The magazine assessed these schools based on different criteria. U.S. News & World Report used poverty-adjusted income, a figure used to measure performance from statistically typical results. In this case, Emerson scored 1.94 points above predicted results and 1.32 for Union Hill.
The gap between disadvantaged students' proficiency rates and state averages were 8.4 points for Emerson and 4.1 points for Union Hill.
College readiness, a framework that analyzes a student's mastery of college-level material via Advanced Placement courses, rated at 26.3 for students of Union Hill.
This figure is calculated by gathering the number of 12th graders who took at least one AP test before the end of senior year and dividing by the number of 12th graders. The college readiness number comprises 25 percent of the total number, and 75 percent accounts for how well students performed on those tests. For reference, only schools with a value of 20 or higher were rated; a number that represents a "critical mass" of students having access to college-level coursework.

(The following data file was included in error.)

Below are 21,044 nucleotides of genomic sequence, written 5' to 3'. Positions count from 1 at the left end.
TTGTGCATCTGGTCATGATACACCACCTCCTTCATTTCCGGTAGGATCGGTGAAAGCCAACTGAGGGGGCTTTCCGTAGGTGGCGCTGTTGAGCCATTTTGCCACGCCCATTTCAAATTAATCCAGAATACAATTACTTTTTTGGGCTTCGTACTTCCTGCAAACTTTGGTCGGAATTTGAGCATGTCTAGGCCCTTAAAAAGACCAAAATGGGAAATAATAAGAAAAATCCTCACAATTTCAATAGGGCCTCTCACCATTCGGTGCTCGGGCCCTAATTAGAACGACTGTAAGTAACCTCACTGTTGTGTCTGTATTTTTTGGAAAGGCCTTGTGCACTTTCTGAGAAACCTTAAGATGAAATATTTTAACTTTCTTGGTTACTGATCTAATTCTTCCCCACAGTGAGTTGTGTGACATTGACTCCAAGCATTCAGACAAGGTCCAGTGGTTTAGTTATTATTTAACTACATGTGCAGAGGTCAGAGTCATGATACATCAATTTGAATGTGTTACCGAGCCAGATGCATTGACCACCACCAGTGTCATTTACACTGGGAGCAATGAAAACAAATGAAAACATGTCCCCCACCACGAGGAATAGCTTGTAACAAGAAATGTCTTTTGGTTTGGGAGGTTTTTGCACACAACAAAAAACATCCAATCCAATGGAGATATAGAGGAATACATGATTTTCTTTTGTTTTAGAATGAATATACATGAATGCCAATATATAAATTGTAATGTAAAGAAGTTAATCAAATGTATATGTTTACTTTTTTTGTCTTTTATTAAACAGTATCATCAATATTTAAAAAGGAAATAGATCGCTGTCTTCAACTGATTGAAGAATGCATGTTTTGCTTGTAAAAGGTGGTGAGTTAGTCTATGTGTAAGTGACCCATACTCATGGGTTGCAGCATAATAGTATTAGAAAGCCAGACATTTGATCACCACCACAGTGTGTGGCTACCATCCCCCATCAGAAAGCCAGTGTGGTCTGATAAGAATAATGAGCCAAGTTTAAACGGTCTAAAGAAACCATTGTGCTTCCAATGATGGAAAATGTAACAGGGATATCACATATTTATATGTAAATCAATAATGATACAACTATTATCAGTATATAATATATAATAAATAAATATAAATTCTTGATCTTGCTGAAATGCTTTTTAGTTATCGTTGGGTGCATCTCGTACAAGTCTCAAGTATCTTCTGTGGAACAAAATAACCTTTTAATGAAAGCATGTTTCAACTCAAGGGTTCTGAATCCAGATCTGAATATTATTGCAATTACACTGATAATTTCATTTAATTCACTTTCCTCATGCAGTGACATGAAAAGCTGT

"We couldn't be more proud of this wonderful achievement," said Superintendent of Schools Stanley Sanger, adding, "Our district's sustained level of excellence [is] further proof that every student in Union City's schools is receiving the best education possible."
Emerson has seen an incremental increase of reading and math proficiency from 40.3 percent in 2003 to 66.7 percent in 2006.
Reading and math proficiency for students of Union Hill High School also saw an increase of 2.5 percent between 2005 and 2006.
Mayor Brian Stack of Union City congratulated the efforts by the district.
"The future of any community is its young people," he said, "Their future will in large part be determined by the education they receive today."
The mayor also noted that Union City should be proud in the education children are receiving as noted in the reports.